* * * * *SPOILER ALERT - If you haven't seen all of Torchwood yet and don't want to know, don't read this post* * * * *

For all its flaws (and they are legion), Torchwood will always hold a place in my heart as the first show I've seen to completely normalize same-sex relationships. Generally, when we think about shows that normalize queers we think of things like Queer as Folk or The L Word. But QAF and The L Word aren't really shows about anything. They're not mysteries, or medical shows, or sci fi, or cop shows, or anything. They're personal dramas, about relationships and sex and love and friendships and rivalries. They're shows about gay people being gay. And that's fine as far as it goes, but Torchwood takes it a step further. Torchwood is a science fiction show about a group of people who work for an alien-watching organization, and that is *really* what the show is about. They have adventures and fight aliens and screw around with advanced technologies they have no business touching and open tears in the fabric of space and time, and *that* is what drives the plot. But, like any remotely decent show, the primary characters have personal lives beyond the main focus of the show and we see depth and development in their interactions with each other. And not a single one of them is entirely monosexual.

The main character, Gwen, is primarily straight. She has a steady boyfriend and there are strong indications that this is not an exception for her, but there is one episode that has her making out with a girl under the influence of alien pheromones and, while this may not be something she does every day, there is nothing in her manner to suggest that she finds it shocking or disgusting after the fact.

Captain Jack, as many of us know from Doctor Who, is just a good old-fashioned slut. He'll sleep with anything pretty enough, it doesn't even have to be human, and he likes it that way. This fact seems totally fine with the rest of the Torchwood staff.

Owen is, for the most part, a womanizing jackass, but if the boyfriend of the woman he is currently, um, izing, kicks a fuss, Owen is more than happy to arrange to bring them both home with him in order to keep the peace.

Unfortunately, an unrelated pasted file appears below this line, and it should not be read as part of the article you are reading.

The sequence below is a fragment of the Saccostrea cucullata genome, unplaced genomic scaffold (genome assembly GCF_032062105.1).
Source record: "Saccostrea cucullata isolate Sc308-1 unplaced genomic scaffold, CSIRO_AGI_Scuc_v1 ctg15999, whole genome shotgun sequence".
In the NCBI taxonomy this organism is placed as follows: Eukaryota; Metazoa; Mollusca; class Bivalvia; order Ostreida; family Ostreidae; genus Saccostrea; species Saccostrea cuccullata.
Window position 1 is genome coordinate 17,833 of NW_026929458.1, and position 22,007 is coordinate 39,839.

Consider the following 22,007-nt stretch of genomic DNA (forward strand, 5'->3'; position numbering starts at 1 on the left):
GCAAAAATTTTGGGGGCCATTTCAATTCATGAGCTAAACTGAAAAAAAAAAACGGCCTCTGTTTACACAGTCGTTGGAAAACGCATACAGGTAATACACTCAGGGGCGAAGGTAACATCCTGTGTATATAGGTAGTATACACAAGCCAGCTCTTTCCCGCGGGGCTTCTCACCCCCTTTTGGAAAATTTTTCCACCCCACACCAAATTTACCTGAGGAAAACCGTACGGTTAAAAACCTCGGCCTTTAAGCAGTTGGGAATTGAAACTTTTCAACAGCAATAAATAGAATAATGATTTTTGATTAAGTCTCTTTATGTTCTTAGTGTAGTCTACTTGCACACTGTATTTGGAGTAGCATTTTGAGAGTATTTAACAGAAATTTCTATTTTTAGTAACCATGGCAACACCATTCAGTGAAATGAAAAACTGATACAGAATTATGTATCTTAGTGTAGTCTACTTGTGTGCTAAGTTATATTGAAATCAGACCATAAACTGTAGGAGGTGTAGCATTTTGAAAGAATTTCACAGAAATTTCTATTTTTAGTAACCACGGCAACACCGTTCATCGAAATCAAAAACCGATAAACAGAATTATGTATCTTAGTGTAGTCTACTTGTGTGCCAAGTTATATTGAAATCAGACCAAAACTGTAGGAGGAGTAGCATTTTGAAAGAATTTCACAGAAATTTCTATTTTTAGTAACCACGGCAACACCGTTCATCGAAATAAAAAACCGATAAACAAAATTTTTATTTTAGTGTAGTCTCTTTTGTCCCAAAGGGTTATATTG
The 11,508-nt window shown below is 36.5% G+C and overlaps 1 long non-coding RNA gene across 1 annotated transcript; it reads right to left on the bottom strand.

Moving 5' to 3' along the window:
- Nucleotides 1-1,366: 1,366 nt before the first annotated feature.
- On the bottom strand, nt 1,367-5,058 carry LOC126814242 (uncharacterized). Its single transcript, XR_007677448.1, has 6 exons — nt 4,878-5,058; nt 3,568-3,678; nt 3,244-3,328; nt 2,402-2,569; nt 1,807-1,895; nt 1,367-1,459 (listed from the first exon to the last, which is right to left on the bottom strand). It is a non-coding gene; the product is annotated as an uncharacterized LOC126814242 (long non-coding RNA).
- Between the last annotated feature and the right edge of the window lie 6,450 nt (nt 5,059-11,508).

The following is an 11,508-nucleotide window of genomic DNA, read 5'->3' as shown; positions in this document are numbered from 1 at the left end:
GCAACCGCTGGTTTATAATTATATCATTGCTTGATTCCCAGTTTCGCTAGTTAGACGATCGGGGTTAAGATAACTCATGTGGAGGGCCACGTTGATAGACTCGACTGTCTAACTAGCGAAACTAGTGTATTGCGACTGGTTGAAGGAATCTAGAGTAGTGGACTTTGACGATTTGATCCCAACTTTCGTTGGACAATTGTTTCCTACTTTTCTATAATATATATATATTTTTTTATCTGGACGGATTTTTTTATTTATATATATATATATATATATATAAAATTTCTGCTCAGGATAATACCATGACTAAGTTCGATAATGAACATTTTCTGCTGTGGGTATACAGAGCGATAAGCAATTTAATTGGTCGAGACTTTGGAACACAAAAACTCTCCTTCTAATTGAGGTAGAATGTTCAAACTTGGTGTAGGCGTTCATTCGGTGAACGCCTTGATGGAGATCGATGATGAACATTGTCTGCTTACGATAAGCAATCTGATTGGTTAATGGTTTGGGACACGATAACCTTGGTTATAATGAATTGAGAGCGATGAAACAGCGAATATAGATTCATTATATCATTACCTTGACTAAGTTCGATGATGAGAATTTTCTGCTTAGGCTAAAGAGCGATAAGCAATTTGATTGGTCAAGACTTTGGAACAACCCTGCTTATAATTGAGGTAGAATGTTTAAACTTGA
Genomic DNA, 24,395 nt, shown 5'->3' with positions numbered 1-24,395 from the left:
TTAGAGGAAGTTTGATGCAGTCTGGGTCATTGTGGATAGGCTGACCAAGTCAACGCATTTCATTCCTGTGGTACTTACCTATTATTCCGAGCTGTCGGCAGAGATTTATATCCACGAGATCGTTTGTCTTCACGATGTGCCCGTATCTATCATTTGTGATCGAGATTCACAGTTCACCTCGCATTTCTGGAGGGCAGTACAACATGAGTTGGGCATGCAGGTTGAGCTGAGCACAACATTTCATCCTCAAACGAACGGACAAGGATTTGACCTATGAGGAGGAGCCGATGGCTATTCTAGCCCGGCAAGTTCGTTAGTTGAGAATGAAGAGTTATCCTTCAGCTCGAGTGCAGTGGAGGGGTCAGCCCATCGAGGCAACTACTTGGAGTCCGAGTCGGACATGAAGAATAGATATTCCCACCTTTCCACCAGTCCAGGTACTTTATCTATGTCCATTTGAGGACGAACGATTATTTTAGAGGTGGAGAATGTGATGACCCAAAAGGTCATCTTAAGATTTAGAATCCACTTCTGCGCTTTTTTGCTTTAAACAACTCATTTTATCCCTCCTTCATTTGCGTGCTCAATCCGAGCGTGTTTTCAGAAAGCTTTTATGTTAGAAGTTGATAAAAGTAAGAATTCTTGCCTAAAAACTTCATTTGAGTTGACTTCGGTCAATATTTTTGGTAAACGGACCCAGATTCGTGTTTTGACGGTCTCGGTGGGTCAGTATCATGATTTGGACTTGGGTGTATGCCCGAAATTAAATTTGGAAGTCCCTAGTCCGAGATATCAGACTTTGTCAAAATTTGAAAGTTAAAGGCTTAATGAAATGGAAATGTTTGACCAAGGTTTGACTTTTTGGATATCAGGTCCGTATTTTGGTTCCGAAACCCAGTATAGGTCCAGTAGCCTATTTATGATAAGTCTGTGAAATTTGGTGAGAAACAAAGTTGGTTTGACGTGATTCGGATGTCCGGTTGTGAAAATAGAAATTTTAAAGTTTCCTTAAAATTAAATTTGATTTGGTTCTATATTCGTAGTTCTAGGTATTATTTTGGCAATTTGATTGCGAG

We see many indications throughout the show that Toshiko is pining after Owen, but when the right woman comes along, Tosh falls head over heels. Although things don't work out for them (the woman ends up being a murdering alien in disguise, in love with Tosh but also using her to get inside Torchwood) and Tosh's colleagues suggest that maybe falling for a murdering alien isn't the best course of action, the fact that the murdering alien was also a woman doesn't enter into it. And in fact, Gwen specifically tells Tosh that she shouldn't let this put her off relationships, because "love suited [her]".

And finally, Ianto, who we know is Jack's at-least-occasional lover, we find out also has/had a girlfriend who he is madly in love with.

In addition to having all these wonderfully queer characters, another thing that the writers, etc. on Torchwood do right is how they write their same-sex relationships. It's done respectfully and realistically, with the relationships varying, depending on the situations and the personalities of the participants. There are no archetypal gay or lesbian couplings to be found. We are not banged over the head with any "look, this character is gay, GAY!!!" stereotyping, nor are we subjected to idiotic are-they-aren't-they? ambiguities a la early Willow and Tara or late Xena and Gabrielle. The same-sex sex scenes are shown every bit as explicitly as the opposite sex ones (which is to say not very) and the characters' interactions are as complex or superficial as one would expect from a straight couple in a similar situation.

I know that British television is a lot more willing to push the envelope with this sort of thing, but for those of us exposed mostly to North American media, this is downright revolutionary and, crappy writing and acting be damned, I want the show to continue and, if it hasn't already, air here.